The quality of professional development program (PDP) influences teacher characteristics of their satisfactions. Teacher satisfaction is achieved once they have fulfilled the needs of their expectations, in terms of the quality of lecturers, the intrinsic and extrinsic needs that had been met, input that they have received, and the new knowledge and skills that they had gained, specifically in the field of teaching and language skills. Hence, it is imperative for educational institutions to identify the teacher satisfaction with their PD to provide quality teacher PDPs in the future.
Due to this fact, the Education Ministry of Malaysia established a committee in 1995 to examine teachers' PD in Malaysia in order to increase the teaching profession (Jamil et al., 2011; Rashid et al., 2017). Based on the recommendations given by the committee, teachers were highly encouraged to attend in-service courses and further their education. Teacher centers were thus entrusted with the task of improving teaching skills in a professional way. After the formal establishment of these teacher centers, various activities were designed at improving the quality of teachers. Many teachers had registered themselves to develop their professionalism in the program.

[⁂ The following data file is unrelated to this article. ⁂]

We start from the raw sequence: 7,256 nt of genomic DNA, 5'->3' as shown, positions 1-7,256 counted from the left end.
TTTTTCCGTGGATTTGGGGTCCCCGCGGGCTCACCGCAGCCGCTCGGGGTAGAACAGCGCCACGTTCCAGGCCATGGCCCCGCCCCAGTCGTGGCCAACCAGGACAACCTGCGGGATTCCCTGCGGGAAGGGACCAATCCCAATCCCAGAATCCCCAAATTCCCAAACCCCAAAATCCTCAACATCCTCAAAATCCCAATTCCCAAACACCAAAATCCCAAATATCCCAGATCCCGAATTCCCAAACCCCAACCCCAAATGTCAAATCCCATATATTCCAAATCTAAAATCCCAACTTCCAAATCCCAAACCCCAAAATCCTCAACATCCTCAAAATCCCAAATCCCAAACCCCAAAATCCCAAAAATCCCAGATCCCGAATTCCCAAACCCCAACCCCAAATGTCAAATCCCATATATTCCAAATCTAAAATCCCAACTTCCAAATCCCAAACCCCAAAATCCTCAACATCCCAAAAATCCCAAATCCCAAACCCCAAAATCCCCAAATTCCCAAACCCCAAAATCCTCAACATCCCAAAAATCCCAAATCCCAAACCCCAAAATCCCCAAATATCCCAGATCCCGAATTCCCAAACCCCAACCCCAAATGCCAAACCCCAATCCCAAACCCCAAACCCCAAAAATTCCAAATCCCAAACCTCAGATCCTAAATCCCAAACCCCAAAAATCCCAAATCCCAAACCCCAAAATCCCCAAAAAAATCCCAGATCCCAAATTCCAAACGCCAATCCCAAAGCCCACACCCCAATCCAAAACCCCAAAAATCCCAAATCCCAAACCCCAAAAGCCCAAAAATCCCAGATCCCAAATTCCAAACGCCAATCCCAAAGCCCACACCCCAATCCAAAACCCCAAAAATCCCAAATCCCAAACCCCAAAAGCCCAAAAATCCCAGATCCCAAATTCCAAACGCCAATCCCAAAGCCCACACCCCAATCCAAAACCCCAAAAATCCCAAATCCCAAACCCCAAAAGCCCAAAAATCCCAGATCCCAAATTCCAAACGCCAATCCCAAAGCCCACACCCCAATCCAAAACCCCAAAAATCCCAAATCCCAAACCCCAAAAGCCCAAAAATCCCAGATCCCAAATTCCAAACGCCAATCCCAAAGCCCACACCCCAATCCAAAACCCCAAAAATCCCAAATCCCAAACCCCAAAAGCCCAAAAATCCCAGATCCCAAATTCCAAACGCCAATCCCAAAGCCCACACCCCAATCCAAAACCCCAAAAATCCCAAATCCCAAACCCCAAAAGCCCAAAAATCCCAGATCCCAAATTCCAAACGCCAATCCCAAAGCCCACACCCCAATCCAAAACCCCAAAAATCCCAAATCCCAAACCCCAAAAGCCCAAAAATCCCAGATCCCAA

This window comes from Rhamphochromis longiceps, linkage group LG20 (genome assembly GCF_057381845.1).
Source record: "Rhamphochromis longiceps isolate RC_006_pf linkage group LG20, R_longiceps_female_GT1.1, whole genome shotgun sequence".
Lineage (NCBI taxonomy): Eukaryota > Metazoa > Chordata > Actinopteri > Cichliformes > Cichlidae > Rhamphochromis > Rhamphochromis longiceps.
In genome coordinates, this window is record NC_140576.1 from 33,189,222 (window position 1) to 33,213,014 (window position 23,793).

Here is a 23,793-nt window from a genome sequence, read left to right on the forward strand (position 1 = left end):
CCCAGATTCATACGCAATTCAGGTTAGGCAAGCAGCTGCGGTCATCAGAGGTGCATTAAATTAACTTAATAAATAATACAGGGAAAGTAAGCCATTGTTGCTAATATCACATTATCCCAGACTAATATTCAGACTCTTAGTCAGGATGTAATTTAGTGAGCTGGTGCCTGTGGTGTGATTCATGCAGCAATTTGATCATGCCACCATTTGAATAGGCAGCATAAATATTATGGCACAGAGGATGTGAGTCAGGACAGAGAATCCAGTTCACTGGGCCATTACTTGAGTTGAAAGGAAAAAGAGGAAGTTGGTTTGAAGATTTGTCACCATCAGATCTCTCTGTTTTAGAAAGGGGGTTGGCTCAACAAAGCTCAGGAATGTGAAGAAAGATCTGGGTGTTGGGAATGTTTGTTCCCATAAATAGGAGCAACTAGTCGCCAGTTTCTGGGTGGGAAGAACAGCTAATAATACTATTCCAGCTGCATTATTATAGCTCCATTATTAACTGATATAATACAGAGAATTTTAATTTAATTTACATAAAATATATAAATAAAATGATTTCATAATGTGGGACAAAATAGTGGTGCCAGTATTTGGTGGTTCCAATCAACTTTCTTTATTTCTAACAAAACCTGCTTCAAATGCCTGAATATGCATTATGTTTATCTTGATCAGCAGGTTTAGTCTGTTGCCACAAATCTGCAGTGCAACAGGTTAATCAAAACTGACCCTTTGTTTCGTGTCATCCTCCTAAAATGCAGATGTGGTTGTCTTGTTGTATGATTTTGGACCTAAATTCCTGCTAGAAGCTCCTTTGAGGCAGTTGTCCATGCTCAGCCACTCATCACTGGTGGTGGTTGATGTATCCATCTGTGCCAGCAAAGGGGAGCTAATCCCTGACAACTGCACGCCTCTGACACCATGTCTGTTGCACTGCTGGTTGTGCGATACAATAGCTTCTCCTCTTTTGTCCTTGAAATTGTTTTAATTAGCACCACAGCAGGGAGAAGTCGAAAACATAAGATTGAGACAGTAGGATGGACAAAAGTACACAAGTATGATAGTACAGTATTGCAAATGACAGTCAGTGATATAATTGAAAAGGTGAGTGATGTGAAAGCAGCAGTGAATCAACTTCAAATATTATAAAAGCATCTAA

In relation to teacher's PD, their involvement in PDP gained satisfaction due to internal or external motivation. Externally motivated individuals are driven by incentives, such as an academic degree, salary raise, and improvement in the opportunity for career development (Ryan and Deci, 2000; Ab Rashid, 2018). In contrast, internally motivated individuals, who are driven by interest and curiosity, believe that this is the right way to act and enjoy as a result of participation in the PD activity. Understanding the correlation between the sources of motivation for associating PD with teacher satisfaction can direct policymakers in seeking effective ways of encouraging in-service teachers to engage in PD activities. This study attempts to examine teachers' intrinsic and extrinsic satisfaction after their involvement in the primary school after completing their first-degree program. The quality of the program will be determined by the level of the teacher satisfaction. It would also be interesting to investigate the correlation between the teacher's intrinsic and extrinsic satisfaction with demographic profile after involving in the PDP.